Northumbria Police and its Police and Crime Commissioner, Dame Vera Baird, have sold the former headquarters in Ponteland.
The site, which is no longer needed for operational policing, has sold for a total of £21million.
It has had many uses over the last century, including a children’s home for more than 300 children and a teacher training college.
Throughout the negotiations, the Commissioner was passionate about also maintaining the heritage of the site as the listed buildings around the green will be refurbished and brought back into use as new homes.
Dame Vera has also given an assurance that the money raised from the sale will be reinvested back into policing across the Northumbria force area and reiterated that it will help deliver her commitment to maintain neighbourhood policing and ensuring officers remain in the community.
The site has planning permission for new housing – an outline application was approved in 2015 followed by two detailed schemes earlier this year for a total of 275 homes.
Dame Vera said: “The Ponteland site holds memories not just as a base for policing as it was utilised during the war, then it became a teacher training college and latterly a police headquarters.
“It’s had many uses over the years, but didn’t fit the needs of modern day policing.”
“Tough negotiations took place to ensure the best price possible was received and every penny is going back into policing.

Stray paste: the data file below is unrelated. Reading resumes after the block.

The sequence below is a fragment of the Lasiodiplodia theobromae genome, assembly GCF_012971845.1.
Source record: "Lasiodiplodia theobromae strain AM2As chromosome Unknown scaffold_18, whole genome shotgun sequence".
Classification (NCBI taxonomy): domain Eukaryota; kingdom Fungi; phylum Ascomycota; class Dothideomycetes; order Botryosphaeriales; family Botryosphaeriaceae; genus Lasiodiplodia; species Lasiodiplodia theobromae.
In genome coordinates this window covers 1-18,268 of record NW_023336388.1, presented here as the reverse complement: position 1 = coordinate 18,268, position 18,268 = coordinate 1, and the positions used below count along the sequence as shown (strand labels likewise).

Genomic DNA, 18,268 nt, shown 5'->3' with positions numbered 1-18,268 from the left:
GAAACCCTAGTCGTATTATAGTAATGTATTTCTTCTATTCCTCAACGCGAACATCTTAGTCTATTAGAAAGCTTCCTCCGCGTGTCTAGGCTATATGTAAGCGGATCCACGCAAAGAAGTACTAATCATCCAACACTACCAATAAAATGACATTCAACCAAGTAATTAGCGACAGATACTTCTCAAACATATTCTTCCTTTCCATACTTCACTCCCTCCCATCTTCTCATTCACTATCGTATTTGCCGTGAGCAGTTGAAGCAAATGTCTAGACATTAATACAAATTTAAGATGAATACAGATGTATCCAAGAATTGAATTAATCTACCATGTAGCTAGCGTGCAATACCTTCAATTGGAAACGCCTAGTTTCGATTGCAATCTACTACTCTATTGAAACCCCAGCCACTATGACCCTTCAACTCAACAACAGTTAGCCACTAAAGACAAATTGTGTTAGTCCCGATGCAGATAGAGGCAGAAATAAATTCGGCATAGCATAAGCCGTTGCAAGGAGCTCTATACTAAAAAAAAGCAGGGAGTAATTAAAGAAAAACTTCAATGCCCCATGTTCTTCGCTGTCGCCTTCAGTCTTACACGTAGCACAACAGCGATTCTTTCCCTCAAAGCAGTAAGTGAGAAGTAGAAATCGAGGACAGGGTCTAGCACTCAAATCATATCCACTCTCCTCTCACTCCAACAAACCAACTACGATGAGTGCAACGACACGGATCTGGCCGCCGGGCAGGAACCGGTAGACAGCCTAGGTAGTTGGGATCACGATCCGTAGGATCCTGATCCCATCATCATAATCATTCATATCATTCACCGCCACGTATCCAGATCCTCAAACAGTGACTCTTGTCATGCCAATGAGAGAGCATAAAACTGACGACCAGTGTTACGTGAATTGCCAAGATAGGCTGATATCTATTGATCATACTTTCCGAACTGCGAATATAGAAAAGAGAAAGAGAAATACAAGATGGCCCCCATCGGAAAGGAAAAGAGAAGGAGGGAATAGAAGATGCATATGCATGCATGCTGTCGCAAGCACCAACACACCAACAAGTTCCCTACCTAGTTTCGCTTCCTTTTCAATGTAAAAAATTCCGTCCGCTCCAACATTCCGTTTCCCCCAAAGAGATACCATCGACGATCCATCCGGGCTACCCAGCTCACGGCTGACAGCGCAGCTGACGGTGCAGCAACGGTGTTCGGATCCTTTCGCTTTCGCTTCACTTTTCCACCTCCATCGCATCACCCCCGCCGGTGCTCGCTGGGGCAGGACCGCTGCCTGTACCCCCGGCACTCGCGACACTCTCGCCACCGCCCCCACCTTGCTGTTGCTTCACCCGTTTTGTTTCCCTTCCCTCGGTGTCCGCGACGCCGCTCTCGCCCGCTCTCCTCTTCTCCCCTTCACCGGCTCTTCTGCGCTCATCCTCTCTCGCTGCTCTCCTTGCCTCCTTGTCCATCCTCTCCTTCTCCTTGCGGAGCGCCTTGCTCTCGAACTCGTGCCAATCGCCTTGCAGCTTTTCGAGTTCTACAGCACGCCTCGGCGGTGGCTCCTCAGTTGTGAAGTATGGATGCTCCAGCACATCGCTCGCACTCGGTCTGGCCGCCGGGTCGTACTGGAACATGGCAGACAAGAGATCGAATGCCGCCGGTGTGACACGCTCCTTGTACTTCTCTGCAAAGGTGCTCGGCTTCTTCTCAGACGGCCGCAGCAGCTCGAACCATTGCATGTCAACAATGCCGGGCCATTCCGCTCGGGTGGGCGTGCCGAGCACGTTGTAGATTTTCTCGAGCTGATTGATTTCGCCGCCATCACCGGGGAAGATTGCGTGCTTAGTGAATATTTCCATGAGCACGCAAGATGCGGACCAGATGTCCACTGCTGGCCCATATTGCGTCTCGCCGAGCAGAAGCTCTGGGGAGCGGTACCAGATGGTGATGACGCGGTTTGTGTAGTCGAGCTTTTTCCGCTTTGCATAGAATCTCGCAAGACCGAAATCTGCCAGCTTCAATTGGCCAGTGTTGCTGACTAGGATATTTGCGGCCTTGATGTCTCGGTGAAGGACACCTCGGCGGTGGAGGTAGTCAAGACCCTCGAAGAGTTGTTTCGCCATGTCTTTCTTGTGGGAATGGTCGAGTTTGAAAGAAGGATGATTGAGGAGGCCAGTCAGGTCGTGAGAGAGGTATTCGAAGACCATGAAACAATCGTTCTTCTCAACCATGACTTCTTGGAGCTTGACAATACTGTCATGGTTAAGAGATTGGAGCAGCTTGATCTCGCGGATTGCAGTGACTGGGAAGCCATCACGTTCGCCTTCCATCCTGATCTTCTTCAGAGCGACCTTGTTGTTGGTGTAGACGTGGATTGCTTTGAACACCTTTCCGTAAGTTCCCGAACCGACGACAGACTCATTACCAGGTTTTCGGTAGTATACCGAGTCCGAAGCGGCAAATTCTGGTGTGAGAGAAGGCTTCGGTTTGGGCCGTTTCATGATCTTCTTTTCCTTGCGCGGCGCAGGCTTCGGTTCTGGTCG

“Central Government cuts to our budget has meant that difficult decisions have had to be taken and the money raised goes nowhere near covering the £150million cut from Northumbria Police since 2010, but it does ensure that we can remain focused on delivering the priorities set out in the Police and Crime Plan.”
Chief Constable Winton Keenen added: “We relocated much of our resource from Ponteland some time ago to ensure we could best serve our communities, whilst at the same time wrestling with the significant levels of financial cuts we continue to experience.
“This does close a chapter for Northumbria Police, but ensures we give ourselves the best opportunity to tackle the challenges of the future.”
The memorial garden has already been relocated to Middle Engine Lane in North Tyneside, which became the official new Northumbria Police headquarters in 2016.
John Leslie, estates manager for Northumbria Police, said: “Ensuring our buildings are fit for purpose is incredibly important.
“Older buildings cost a lot to maintain and we continue to work to ensure that our estate delivers value for money and best serves staff and the public.”
Bellway Homes submitted a bid to put its construction compound just outside the Ponteland site, on agricultural land in its ownership but in the green belt, for the first two years of development.
At a meeting of Northumberland County Council’s Castle Morpeth Local Area Council in June, it was approved by four votes to one.
But Coun Scott Dickinson, who chaired the meeting, said there was a reluctance from the committee in following the planning officer’s recommendation and called on the applicant to try to move the compound in under two years ‘and certainly no longer’.